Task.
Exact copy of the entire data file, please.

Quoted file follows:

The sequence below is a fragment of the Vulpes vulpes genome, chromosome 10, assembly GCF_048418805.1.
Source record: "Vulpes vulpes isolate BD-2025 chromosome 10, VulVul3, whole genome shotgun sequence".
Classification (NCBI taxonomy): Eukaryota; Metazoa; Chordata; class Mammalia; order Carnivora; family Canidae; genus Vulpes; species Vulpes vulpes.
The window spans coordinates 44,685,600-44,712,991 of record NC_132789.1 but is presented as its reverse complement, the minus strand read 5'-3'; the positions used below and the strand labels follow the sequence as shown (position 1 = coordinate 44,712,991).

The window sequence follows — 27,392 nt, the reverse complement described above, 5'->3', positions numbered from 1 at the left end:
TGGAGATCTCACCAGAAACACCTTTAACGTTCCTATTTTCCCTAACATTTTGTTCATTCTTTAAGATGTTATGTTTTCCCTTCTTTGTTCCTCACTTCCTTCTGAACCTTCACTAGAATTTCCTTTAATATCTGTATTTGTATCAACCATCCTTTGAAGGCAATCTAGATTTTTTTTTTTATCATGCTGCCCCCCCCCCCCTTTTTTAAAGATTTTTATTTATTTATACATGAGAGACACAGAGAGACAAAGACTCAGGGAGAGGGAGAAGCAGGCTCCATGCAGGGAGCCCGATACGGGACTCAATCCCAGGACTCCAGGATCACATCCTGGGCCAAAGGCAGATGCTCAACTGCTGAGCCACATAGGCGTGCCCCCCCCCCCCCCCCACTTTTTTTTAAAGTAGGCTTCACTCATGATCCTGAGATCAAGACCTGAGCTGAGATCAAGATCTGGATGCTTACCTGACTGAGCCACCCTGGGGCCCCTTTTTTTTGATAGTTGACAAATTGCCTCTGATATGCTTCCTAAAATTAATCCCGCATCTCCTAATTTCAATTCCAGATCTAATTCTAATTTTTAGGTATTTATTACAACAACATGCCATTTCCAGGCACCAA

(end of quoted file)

The sequence below is a fragment of the Vulpes vulpes genome, chromosome 10, assembly GCF_048418805.1.
Source record: "Vulpes vulpes isolate BD-2025 chromosome 10, VulVul3, whole genome shotgun sequence".
Classification (NCBI taxonomy): Eukaryota; Metazoa; Chordata; class Mammalia; order Carnivora; family Canidae; genus Vulpes; species Vulpes vulpes.
The window spans coordinates 44,685,600-44,712,991 of record NC_132789.1 but is presented as its reverse complement, the minus strand read 5'-3'; the positions used below and the strand labels follow the sequence as shown (position 1 = coordinate 44,712,991).

The window sequence follows — 27,392 nt, the reverse complement described above, 5'->3', positions numbered from 1 at the left end:
TGGAGATCTCACCAGAAACACCTTTAACGTTCCTATTTTCCCTAACATTTTGTTCATTCTTTAAGATGTTATGTTTTCCCTTCTTTGTTCCTCACTTCCTTCTGAACCTTCACTAGAATTTCCTTTAATATCTGTATTTGTATCAACCATCCTTTGAAGGCAATCTAGATTTTTTTTTTTATCATGCTGCCCCCCCCCCCCTTTTTTAAAGATTTTTATTTATTTATACATGAGAGACACAGAGAGACAAAGACTCAGGGAGAGGGAGAAGCAGGCTCCATGCAGGGAGCCCGATACGGGACTCAATCCCAGGACTCCAGGATCACATCCTGGGCCAAAGGCAGATGCTCAACTGCTGAGCCACATAGGCGTGCCCCCCCCCCCCCCCCACTTTTTTTTAAAGTAGGCTTCACTCATGATCCTGAGATCAAGACCTGAGCTGAGATCAAGATCTGGATGCTTACCTGACTGAGCCACCCTGGGGCCCCTTTTTTTTGATAGTTGACAAATTGCCTCTGATATGCTTCCTAAAATTAATCCCGCATCTCCTAATTTCAATTCCAGATCTAATTCTAATTTTTAGGTATTTATTACAACAACATGCCATTTCCAGGCACCAA